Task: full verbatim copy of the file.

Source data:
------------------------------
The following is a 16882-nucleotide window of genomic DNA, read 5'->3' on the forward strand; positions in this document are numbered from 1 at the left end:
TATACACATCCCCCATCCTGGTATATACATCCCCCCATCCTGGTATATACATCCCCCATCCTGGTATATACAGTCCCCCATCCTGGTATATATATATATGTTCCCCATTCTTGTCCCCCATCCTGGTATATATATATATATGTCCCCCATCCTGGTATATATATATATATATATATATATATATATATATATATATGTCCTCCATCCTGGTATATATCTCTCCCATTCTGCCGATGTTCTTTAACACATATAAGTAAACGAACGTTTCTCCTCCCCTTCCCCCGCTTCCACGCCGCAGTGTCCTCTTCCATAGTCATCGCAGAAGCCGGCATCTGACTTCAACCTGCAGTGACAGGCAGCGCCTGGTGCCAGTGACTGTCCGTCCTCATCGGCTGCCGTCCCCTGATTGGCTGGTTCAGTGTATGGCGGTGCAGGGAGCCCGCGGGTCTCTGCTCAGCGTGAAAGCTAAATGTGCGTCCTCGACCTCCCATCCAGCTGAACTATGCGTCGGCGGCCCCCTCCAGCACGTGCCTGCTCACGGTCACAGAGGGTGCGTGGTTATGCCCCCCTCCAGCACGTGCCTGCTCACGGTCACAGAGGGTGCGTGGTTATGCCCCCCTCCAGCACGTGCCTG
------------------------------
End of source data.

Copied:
The following is a 16882-nucleotide window of genomic DNA, read 5'->3' on the forward strand; positions in this document are numbered from 1 at the left end:
TATACACATCCCCCATCCTGGTATATACATCCCCCCATCCTGGTATATACATCCCCCATCCTGGTATATACAGTCCCCCATCCTGGTATATATATATATGTTCCCCATTCTTGTCCCCCATCCTGGTATATATATATATATGTCCCCCATCCTGGTATATATATATATATATATATATATATATATATATATATATGTCCTCCATCCTGGTATATATCTCTCCCATTCTGCCGATGTTCTTTAACACATATAAGTAAACGAACGTTTCTCCTCCCCTTCCCCCGCTTCCACGCCGCAGTGTCCTCTTCCATAGTCATCGCAGAAGCCGGCATCTGACTTCAACCTGCAGTGACAGGCAGCGCCTGGTGCCAGTGACTGTCCGTCCTCATCGGCTGCCGTCCCCTGATTGGCTGGTTCAGTGTATGGCGGTGCAGGGAGCCCGCGGGTCTCTGCTCAGCGTGAAAGCTAAATGTGCGTCCTCGACCTCCCATCCAGCTGAACTATGCGTCGGCGGCCCCCTCCAGCACGTGCCTGCTCACGGTCACAGAGGGTGCGTGGTTATGCCCCCCTCCAGCACGTGCCTGCTCACGGTCACAGAGGGTGCGTGGTTATGCCCCCCTCCAGCACGTGCCTG